So just what is Google BERT?
Here at Wordtracker we've been integrating Natual Language Processing into our toolset for some time with Inspect. This is powered by Open Calais, which allows us to better understand the meaning of content and so match keywords to it that may not directly appear in the content itself.
Natural Language Processing is really important for search and Google BERT is a massive step forwards in this. BERT stands for Bidirectional Encoder Representations from Transformers and is a new Natural Language Processing technique that Google has developed. The ‘T’ is the key here.
The transformer in BERT is a model that processes words as part of a whole sentence. Each word is looked at in the context of the whole sentence. This provides a much better overall understanding than by looking at the words one by one.
This translates to Search because it means that Google can now better interpret the intent or true meaning of a sentence and therefore display more relevant results. In other words, understanding what someone wants even if they don’t quite know the best way to ask for it.
BERT is being applied to both ranking results and featured snippets. Meanwhile Google are coming under increasing pressure about their use of featured snippets, which may explain some of their resistance to comply.
Google expects this to impact around 1 in 10 searches. As much as 10% of rankings could change as this is rolled out. However this seems to be very much targeted at more complex queries and so is unlikely to affect core terms driving large volumes of traffic. There could be an increased chance of being affected where you rely on question-driven terms or those which are more likely to be driven by long tail searches.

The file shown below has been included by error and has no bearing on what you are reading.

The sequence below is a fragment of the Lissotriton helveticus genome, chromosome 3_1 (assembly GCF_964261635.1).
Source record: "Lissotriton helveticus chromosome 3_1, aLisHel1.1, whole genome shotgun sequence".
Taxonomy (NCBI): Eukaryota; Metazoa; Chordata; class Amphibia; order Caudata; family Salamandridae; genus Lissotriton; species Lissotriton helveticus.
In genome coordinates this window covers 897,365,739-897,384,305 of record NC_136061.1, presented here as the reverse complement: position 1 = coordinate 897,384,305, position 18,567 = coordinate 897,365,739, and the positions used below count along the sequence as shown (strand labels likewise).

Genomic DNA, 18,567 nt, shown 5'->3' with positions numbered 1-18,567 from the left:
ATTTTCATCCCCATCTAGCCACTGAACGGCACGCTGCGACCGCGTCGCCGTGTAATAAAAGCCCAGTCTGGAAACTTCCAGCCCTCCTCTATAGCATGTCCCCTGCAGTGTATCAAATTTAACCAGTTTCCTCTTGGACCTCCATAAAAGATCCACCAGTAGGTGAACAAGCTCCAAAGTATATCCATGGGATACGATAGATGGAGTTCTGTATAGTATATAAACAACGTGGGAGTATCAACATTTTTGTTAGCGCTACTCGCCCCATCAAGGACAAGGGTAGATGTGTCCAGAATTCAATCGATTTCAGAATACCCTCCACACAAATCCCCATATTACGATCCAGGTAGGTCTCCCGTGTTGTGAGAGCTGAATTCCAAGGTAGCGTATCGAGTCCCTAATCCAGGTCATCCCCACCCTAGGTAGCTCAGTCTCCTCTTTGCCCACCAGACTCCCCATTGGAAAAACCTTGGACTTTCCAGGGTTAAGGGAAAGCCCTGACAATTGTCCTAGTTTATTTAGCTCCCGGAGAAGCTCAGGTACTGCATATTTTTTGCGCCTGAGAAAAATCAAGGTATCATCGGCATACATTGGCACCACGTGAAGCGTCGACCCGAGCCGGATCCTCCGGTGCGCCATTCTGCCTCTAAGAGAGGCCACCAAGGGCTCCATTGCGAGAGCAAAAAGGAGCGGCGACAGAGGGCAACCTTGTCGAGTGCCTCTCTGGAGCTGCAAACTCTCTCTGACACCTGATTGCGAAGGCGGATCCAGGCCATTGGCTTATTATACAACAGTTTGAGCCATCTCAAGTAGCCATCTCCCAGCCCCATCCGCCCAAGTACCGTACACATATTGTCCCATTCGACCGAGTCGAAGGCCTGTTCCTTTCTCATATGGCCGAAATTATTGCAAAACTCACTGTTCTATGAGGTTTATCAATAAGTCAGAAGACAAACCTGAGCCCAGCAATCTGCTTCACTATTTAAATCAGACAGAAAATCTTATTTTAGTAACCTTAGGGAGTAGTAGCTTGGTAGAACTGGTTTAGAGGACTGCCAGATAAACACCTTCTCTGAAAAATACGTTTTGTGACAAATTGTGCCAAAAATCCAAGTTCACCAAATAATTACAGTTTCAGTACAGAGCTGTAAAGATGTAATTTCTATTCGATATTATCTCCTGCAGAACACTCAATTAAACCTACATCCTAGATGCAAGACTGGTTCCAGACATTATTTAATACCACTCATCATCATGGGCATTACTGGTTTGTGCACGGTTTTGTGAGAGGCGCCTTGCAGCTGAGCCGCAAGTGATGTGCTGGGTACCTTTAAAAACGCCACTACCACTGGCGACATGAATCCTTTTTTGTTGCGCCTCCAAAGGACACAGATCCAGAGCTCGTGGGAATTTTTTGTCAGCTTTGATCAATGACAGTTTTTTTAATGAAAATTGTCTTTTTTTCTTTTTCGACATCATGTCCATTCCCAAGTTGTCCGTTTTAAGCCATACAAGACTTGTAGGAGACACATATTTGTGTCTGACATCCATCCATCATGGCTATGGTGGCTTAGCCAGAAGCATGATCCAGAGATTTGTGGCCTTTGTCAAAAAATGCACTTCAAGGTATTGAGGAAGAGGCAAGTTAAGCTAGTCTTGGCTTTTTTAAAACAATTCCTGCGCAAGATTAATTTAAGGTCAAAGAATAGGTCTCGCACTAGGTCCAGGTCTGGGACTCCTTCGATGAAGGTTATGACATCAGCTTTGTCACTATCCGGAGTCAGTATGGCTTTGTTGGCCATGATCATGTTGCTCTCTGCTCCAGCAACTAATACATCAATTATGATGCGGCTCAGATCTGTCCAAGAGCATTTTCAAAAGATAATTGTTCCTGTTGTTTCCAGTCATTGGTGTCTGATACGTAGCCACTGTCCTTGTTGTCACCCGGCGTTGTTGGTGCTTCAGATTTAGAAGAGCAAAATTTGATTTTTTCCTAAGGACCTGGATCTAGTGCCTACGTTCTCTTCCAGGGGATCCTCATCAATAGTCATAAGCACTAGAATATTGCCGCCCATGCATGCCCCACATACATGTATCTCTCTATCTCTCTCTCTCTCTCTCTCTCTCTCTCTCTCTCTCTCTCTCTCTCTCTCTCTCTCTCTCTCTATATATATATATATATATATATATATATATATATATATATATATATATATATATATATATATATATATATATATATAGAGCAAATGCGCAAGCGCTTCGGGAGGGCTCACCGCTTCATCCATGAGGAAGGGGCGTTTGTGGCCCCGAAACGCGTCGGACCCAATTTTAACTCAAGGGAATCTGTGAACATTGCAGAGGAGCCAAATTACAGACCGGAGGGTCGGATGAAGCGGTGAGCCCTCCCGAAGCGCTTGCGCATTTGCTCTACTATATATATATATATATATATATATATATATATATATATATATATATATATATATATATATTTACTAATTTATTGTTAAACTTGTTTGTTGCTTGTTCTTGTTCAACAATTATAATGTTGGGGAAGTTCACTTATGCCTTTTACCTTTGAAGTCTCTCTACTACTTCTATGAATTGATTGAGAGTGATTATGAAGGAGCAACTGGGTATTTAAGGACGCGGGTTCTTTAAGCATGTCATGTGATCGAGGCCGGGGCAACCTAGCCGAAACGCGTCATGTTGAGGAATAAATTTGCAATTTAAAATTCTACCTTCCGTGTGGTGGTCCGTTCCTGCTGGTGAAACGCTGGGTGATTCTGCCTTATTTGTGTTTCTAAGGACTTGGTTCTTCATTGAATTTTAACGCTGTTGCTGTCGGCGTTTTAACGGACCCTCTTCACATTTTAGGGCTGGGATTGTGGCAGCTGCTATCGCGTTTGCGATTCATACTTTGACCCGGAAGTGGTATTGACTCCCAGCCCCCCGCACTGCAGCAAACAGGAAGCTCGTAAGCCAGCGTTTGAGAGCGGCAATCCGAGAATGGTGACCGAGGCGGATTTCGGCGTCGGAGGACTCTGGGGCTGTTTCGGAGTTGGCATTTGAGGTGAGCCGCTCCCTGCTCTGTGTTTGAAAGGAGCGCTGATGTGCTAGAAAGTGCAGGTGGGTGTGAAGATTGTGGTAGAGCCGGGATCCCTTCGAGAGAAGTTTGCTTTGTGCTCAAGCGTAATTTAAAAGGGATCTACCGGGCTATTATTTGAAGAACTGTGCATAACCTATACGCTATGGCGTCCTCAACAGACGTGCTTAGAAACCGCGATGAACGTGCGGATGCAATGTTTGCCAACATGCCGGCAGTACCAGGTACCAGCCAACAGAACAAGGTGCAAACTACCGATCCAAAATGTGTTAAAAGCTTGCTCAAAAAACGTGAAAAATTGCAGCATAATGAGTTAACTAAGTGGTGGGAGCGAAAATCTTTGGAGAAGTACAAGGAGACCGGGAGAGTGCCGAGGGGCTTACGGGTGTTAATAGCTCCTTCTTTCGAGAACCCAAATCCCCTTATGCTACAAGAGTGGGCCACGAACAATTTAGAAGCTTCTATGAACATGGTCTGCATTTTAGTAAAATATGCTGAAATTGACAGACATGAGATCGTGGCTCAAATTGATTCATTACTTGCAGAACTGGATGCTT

“Particularly for longer, more conversational queries, or searches where prepositions like “for” and “to” matter a lot to the meaning, Search will be able to understand the context of the words in your query. You can search in a way that feels natural for you.”
Here’s an example search and how it will be affected:
The old result is just finding information about the query, whereas the new result is more focused on trying to solve the searcher's potential problem.
Here’s another example of BERT better grasping the nature of the searcher's request:
This is impressive as it has linked the term ‘stand’ to the physical activity and so shown a highly relevant result. The interesting thing is that there does not appear to be a matching result currently available:
So where Google cannot find a keyword match BERT has managed to understand what someone might have been looking for and display what it thinks is most likely to be a relevant result.
In fact a little rewording and we can get the same result that BERT does:
The same result is in the top position for both queries. Your content that already ranks well may see additional traffic from the ‘lost’ searches. Previously your article may have provided the right answer, however Google lacked the ability to link it to the searcher's question.
In some cases it appears that BERT is simply doing a better job of understanding the importance of the keywords within a search. Here’s an example:
Previously, Google sees that the word ‘curb’ is important for the search and so focuses the results on that word. With BERT, Google can better understand the meaning of the sentence and therefore which words are actually important. It stops Google from focusing on the wrong keywords.
You can find out more about BERT here from Google's announcement:
You can find out much more indepth technical information from the Open Sourcing announcement for BERT here:
Expect to see the BERT update rolling out over the next week. We’ll be keeping a close eye on it as it does so and there will definitely be more on this to come.
Update : Article edited and updated for accuracy on 30th October 2019